Deciding to move a loved one into a nursing home can be an emotionally stressful process. Once the decision is made to pursue the option, the process of researching and comparing facilities takes time and patience. When the decision is made, you put your complete trust in the staff and medical personnel to provide quality care and attention to your elderly parent, relative, or friend. When this trust is broken, your loved one suffers the consequences.
Bedsores are pressure wounds that result from a breakdown in the skin. When elderly people are left to lie in bed or sit in a wheelchair for hours on end, these wounds can develop. Many become infected and create a multitude of health complications. What makes the situation worse is knowing that the bed sore could have been prevented with proper care and attention.
At Davis & Brusca, LLC, we are staunch advocates for nursing home residents and their loved ones. We work tirelessly to ensure that the legal rights of our clients are protected while holding those responsible for the nursing home abuse liable for their actions.
If your loved one develops a bed sore, also known as a pressure sore, it could be a sign that they are being neglected. Bedsores are almost always preventable. In some patients with chronic diseases like diabetes, bedsores or ulcers can be harder to treat, but with proper care and attention, bedsores should not become a chronic condition.
Bedsores can indicate several types of neglect. Many of these pressure wounds develop from positioning. If your loved one is confined to a bed or wheelchair for long periods of time, the bed sore can easily develop if the patient is not moved regularly. Even non-ambulatory patients can be moved from their back to either side, propped up with the aid of pillows or wedges, and repositioned to expose their skin for circulation and air.
Bedsores can also result from malnutrition and dehydration. If the patient is unable to feed themselves, they can quickly dehydrate and suffer the consequences of malnourishment if someone isn’t taking the time to assist them. Malnourishment and dehydration can make a wound harder to heal, which leaves the patient vulnerable to infection. Watch for signs of dry skin and weight loss as another sign of malnutrition and dehydration.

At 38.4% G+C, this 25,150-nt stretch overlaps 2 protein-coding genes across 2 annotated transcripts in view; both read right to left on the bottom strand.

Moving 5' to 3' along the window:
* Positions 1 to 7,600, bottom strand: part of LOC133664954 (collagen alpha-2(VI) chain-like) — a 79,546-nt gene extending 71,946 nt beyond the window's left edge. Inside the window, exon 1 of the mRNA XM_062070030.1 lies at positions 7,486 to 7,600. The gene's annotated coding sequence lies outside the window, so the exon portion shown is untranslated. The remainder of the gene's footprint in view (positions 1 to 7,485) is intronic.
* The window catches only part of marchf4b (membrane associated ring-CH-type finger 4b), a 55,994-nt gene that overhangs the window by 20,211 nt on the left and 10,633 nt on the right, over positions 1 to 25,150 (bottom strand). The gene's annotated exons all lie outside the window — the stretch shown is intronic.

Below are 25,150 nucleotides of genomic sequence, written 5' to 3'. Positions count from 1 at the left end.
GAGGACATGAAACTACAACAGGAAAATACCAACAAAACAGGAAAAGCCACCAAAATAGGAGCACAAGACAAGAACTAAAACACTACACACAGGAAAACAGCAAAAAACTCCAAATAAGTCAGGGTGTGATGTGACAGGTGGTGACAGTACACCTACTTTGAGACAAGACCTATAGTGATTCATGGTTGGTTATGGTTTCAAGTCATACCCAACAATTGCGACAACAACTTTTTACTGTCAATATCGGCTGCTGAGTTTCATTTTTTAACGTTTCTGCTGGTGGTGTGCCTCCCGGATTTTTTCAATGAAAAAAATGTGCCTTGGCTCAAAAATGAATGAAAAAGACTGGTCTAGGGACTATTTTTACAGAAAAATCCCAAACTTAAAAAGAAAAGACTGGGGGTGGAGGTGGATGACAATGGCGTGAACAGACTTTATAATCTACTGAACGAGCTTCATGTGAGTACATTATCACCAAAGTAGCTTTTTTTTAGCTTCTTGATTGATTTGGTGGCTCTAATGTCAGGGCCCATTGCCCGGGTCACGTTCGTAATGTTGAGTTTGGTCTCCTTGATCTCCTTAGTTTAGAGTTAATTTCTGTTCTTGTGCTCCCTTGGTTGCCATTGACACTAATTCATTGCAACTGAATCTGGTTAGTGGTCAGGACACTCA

Incontinence is a common problem for elderly people. Some suffer from strictly urinary incontinence, while others experience bowel incontinence. Either form of incontinence requires diligent care and attention. Patients need to be cleaned and have their diapers changed regularly to avoid skin irritation that leads to bedsores. If bed sheets, blankets, or personal clothing become soiled, they need to be changed and laundered. If you notice that the patient has an odor or is sitting in soiled clothing or bedding, report this to the nurse and case manager immediately.
Families and close friends or relatives that visit a nursing home patient need to be vigilant for signs of nursing home abuse. If the patient complains of pain or discomfort, talk to the nurse or doctor in charge of their care. Investigate their complaint by looking at the area of discomfort and record what you see by picture or note. Inquire on the patient’s status frequently either by personal visit or phone call to the doctor or nurse in charge.
If you notice or suspect that your loved one is suffering from a bedsore due to neglect, you need to take immediate action. Ask your family member, if possible, how the nursing staff is caring for them. If this is not possible, then speak to a roommate, medical assistant, or activities coordinator. Ask questions of nurses, food handlers, and other visitors to see if the patient gets proper attention or nourishment.
The next step is to report your suspicions to the appropriate authority at the nursing home. If talking to the medical staff and nursing home management doesn’t improve the situation, then you need to contact a qualified nursing home abuse lawyer to pursue legal action.